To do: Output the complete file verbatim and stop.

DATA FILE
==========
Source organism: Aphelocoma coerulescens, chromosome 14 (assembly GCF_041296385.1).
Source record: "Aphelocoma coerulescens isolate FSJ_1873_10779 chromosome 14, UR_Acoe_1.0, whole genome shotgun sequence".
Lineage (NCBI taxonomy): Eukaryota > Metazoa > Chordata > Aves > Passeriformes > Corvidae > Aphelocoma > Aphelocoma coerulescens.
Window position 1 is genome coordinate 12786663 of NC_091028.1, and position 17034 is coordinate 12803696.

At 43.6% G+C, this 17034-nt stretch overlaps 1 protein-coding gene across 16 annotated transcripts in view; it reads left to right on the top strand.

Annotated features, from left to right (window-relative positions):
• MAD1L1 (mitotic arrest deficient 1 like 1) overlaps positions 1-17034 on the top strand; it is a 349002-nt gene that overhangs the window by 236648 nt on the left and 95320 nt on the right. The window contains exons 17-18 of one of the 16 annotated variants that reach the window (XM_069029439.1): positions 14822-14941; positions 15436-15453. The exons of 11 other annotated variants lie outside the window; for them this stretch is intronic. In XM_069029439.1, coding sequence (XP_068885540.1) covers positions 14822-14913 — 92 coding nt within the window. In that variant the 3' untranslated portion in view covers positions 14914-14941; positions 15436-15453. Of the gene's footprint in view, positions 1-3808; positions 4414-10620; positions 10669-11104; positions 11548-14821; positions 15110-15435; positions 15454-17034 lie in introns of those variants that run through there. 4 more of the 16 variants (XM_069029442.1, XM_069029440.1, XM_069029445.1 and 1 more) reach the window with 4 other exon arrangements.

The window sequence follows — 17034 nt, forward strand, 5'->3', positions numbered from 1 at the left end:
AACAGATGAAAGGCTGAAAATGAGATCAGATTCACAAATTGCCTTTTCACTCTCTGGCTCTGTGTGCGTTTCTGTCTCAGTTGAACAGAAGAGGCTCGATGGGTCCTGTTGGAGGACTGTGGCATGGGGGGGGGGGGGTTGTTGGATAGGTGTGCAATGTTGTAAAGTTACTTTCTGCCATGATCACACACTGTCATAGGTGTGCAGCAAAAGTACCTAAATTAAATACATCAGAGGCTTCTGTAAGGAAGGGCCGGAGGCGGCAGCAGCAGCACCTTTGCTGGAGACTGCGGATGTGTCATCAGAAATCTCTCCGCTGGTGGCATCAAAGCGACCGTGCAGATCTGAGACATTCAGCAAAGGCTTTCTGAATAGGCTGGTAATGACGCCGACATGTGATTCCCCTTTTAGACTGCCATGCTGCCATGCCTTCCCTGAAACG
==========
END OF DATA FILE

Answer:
Source organism: Aphelocoma coerulescens, chromosome 14 (assembly GCF_041296385.1).
Source record: "Aphelocoma coerulescens isolate FSJ_1873_10779 chromosome 14, UR_Acoe_1.0, whole genome shotgun sequence".
Lineage (NCBI taxonomy): Eukaryota > Metazoa > Chordata > Aves > Passeriformes > Corvidae > Aphelocoma > Aphelocoma coerulescens.
Window position 1 is genome coordinate 12786663 of NC_091028.1, and position 17034 is coordinate 12803696.

At 43.6% G+C, this 17034-nt stretch overlaps 1 protein-coding gene across 16 annotated transcripts in view; it reads left to right on the top strand.

Annotated features, from left to right (window-relative positions):
• MAD1L1 (mitotic arrest deficient 1 like 1) overlaps positions 1-17034 on the top strand; it is a 349002-nt gene that overhangs the window by 236648 nt on the left and 95320 nt on the right. The window contains exons 17-18 of one of the 16 annotated variants that reach the window (XM_069029439.1): positions 14822-14941; positions 15436-15453. The exons of 11 other annotated variants lie outside the window; for them this stretch is intronic. In XM_069029439.1, coding sequence (XP_068885540.1) covers positions 14822-14913 — 92 coding nt within the window. In that variant the 3' untranslated portion in view covers positions 14914-14941; positions 15436-15453. Of the gene's footprint in view, positions 1-3808; positions 4414-10620; positions 10669-11104; positions 11548-14821; positions 15110-15435; positions 15454-17034 lie in introns of those variants that run through there. 4 more of the 16 variants (XM_069029442.1, XM_069029440.1, XM_069029445.1 and 1 more) reach the window with 4 other exon arrangements.

The window sequence follows — 17034 nt, forward strand, 5'->3', positions numbered from 1 at the left end:
AACAGATGAAAGGCTGAAAATGAGATCAGATTCACAAATTGCCTTTTCACTCTCTGGCTCTGTGTGCGTTTCTGTCTCAGTTGAACAGAAGAGGCTCGATGGGTCCTGTTGGAGGACTGTGGCATGGGGGGGGGGGGGTTGTTGGATAGGTGTGCAATGTTGTAAAGTTACTTTCTGCCATGATCACACACTGTCATAGGTGTGCAGCAAAAGTACCTAAATTAAATACATCAGAGGCTTCTGTAAGGAAGGGCCGGAGGCGGCAGCAGCAGCACCTTTGCTGGAGACTGCGGATGTGTCATCAGAAATCTCTCCGCTGGTGGCATCAAAGCGACCGTGCAGATCTGAGACATTCAGCAAAGGCTTTCTGAATAGGCTGGTAATGACGCCGACATGTGATTCCCCTTTTAGACTGCCATGCTGCCATGCCTTCCCTGAAACG